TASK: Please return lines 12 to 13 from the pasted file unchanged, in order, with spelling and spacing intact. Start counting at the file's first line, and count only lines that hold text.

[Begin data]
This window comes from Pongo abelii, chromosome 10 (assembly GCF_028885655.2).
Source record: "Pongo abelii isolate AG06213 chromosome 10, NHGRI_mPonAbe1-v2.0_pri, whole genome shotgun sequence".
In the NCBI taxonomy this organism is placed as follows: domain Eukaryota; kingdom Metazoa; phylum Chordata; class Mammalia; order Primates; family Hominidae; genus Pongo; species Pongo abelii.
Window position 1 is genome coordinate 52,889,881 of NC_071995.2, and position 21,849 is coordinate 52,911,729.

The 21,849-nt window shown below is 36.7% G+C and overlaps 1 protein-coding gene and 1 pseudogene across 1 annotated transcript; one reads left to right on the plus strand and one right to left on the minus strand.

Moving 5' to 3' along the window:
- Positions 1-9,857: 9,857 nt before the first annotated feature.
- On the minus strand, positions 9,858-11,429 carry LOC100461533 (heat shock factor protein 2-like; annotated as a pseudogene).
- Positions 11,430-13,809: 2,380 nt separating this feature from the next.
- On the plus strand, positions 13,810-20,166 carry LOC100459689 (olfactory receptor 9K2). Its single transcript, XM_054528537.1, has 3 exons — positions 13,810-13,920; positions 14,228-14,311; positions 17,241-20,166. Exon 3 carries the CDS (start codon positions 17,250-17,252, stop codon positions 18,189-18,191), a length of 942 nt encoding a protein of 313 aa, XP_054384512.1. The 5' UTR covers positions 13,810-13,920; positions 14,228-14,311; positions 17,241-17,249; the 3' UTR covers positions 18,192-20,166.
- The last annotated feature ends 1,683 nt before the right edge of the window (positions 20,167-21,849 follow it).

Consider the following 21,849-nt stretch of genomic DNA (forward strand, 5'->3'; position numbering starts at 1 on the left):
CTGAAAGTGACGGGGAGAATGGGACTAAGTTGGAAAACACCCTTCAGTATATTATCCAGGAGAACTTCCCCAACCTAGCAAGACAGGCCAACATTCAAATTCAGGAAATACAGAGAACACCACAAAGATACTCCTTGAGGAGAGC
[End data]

Consider the following 21,849-nt stretch of genomic DNA (forward strand, 5'->3'; position numbering starts at 1 on the left):
CTGAAAGTGACGGGGAGAATGGGACTAAGTTGGAAAACACCCTTCAGTATATTATCCAGGAGAACTTCCCCAACCTAGCAAGACAGGCCAACATTCAAATTCAGGAAATACAGAGAACACCACAAAGATACTCCTTGAGGAGAGC